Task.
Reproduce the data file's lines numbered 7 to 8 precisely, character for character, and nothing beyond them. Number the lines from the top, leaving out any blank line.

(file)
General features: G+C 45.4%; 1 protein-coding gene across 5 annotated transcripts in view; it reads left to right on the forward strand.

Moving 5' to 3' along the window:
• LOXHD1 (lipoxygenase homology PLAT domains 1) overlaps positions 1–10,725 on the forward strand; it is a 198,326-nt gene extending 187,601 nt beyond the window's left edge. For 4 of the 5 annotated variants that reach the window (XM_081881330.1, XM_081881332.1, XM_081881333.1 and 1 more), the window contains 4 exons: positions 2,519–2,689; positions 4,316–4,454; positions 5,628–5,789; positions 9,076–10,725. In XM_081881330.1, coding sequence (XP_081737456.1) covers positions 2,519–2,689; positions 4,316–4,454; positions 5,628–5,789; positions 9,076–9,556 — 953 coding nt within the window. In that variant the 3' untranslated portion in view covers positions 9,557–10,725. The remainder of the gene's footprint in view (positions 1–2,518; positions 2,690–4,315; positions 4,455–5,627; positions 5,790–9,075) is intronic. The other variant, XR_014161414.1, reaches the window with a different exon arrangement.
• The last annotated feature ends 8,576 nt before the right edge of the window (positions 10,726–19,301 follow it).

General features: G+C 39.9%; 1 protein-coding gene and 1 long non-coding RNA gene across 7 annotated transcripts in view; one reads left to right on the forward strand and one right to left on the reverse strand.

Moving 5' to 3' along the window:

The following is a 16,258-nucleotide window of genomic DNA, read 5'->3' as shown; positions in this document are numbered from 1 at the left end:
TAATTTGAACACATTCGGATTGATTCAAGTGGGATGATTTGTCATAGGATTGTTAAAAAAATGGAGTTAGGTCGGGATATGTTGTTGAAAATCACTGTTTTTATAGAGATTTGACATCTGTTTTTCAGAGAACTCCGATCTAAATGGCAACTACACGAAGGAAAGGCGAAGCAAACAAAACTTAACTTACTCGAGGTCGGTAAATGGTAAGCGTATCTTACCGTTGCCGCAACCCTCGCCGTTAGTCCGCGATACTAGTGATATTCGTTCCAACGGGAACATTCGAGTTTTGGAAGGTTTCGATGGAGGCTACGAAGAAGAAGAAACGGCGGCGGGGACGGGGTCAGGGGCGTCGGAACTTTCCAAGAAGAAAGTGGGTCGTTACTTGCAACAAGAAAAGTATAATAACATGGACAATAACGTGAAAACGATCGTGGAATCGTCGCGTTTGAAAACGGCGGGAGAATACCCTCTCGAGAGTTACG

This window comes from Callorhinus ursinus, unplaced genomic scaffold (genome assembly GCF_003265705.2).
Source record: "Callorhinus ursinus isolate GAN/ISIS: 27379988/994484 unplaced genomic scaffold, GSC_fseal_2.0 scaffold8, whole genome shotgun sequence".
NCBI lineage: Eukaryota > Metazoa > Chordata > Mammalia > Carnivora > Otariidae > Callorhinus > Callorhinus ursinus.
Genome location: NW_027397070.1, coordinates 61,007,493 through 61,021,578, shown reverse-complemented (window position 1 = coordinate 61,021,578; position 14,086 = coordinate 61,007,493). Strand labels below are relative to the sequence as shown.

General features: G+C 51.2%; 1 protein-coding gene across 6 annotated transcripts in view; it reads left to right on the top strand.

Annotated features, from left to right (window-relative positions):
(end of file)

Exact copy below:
The following is a 16,258-nucleotide window of genomic DNA, read 5'->3' as shown; positions in this document are numbered from 1 at the left end:
TAATTTGAACACATTCGGATTGATTCAAGTGGGATGATTTGTCATAGGATTGTTAAAAAAATGGAGTTAGGTCGGGATATGTTGTTGAAAATCACTGTTTTTATAGAGATTTGACATCTGTTTTTCAGAGAACTCCGATCTAAATGGCAACTACACGAAGGAAAGGCGAAGCAAACAAAACTTAACTTACTCGAGGTCGGTAAATGGTAAGCGTATCTTACCGTTGCCGCAACCCTCGCCGTTAGTCCGCGATACTAGTGATATTCGTTCCAACGGGAACATTCGAGTTTTGGAAGGTTTCGATGGAGGCTACGAAGAAGAAGAAACGGCGGCGGGGACGGGGTCAGGGGCGTCGGAACTTTCCAAGAAGAAAGTGGGTCGTTACTTGCAACAAGAAAAGTATAATAACATGGACAATAACGTGAAAACGATCGTGGAATCGTCGCGTTTGAAAACGGCGGGAGAATACCCTCTCGAGAGTTACG